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What to Expect With Canine Bladder Cancer

| Updated September 26, 2017

Just like humans, dogs and other animals are easily susceptible to all different types of cancer. Canine bladder cancer, although rare, is very serious and deadly.


Transitional cell carcinoma (TCC), also called urothelial carcinoma, is the most common canine bladder cancer. It obstructs the flow of urine, and can spread to the lymph nodes and other parts of the body.


A dog with bladder cancer will have blood in the urine and will also have trouble urinating. Less often, dogs will display signs of lameness if the cancer has spread to the bones or lungs.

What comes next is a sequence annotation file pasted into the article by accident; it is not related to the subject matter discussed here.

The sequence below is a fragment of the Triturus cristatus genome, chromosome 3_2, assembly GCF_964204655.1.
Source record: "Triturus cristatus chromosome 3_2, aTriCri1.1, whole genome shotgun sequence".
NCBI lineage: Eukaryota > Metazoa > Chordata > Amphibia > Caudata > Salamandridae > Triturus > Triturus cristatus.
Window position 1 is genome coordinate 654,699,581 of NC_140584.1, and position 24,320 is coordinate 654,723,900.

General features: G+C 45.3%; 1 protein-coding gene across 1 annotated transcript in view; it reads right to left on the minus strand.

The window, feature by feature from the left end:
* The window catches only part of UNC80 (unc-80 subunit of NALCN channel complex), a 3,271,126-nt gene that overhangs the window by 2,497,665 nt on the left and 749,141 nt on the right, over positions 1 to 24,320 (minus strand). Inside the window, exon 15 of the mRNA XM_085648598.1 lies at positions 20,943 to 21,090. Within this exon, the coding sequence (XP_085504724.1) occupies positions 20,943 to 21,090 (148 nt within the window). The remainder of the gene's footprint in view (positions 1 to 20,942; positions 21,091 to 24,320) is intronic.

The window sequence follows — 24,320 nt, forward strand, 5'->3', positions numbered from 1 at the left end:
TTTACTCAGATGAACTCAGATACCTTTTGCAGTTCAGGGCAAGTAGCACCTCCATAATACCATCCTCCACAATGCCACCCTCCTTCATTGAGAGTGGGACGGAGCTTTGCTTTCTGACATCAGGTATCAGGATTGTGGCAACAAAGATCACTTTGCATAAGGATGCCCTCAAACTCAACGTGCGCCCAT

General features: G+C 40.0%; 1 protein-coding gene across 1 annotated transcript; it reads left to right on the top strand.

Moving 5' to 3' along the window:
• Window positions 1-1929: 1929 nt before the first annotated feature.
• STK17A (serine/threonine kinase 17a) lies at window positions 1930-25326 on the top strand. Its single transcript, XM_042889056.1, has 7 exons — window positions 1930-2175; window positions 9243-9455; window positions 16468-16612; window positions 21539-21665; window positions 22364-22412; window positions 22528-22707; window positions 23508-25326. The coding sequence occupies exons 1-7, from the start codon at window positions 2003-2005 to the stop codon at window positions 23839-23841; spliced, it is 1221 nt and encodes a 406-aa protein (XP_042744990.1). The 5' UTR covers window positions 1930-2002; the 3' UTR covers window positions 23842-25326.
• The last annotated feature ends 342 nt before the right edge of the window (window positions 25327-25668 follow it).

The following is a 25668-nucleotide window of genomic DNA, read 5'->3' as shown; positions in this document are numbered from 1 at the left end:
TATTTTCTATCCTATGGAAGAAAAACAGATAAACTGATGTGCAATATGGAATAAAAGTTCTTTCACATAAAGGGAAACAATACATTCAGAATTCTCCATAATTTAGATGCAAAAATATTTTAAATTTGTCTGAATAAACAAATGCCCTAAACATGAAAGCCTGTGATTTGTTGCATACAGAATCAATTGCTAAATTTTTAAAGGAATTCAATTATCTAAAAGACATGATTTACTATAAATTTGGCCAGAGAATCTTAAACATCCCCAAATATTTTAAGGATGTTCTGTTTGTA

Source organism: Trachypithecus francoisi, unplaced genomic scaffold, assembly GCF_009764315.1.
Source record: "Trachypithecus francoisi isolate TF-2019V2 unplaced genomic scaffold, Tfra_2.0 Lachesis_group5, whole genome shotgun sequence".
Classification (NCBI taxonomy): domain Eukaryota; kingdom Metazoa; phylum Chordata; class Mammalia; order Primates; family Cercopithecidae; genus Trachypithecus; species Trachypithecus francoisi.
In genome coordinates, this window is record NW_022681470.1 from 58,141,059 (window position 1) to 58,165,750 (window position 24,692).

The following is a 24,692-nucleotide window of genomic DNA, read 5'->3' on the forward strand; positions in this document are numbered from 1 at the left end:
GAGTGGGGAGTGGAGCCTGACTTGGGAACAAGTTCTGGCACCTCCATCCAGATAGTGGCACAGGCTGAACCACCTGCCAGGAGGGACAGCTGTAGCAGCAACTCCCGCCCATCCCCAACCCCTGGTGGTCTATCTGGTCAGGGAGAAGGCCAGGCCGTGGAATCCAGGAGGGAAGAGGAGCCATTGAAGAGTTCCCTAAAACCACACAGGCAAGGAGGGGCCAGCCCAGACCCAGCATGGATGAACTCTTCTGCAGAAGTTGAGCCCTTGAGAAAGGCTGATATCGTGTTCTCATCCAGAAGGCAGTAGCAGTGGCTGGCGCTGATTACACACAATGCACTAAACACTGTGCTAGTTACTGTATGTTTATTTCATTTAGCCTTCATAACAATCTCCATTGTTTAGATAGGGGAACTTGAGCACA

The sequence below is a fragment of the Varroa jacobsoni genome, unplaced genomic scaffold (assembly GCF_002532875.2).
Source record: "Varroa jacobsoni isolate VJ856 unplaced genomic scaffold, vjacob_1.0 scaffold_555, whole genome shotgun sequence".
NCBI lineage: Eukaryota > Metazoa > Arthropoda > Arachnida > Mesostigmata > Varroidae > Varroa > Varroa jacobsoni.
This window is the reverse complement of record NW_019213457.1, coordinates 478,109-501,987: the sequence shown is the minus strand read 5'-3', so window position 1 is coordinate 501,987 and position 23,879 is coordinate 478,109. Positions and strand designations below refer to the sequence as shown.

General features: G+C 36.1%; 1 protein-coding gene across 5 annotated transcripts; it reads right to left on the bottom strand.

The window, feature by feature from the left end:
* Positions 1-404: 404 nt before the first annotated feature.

A tissue biopsy is taken to diagnose TCC and rule out other diseases that can cause similar symptoms, such as a urinary tract infection. The biopsy is taken by surgery, cystoscopy or a catheter.


There are several treatment options for canine bladder cancer. Surgery is considered if the cancer has not spread. Radiation therapy and chemotherapy are also used for treatment.


Prognosis depends on how fast the tumor grows, its location in the bladder, and whether the cancer has spread. According to research at Purdue University, most dogs who underwent treatment for bladder cancer did not live longer than a year.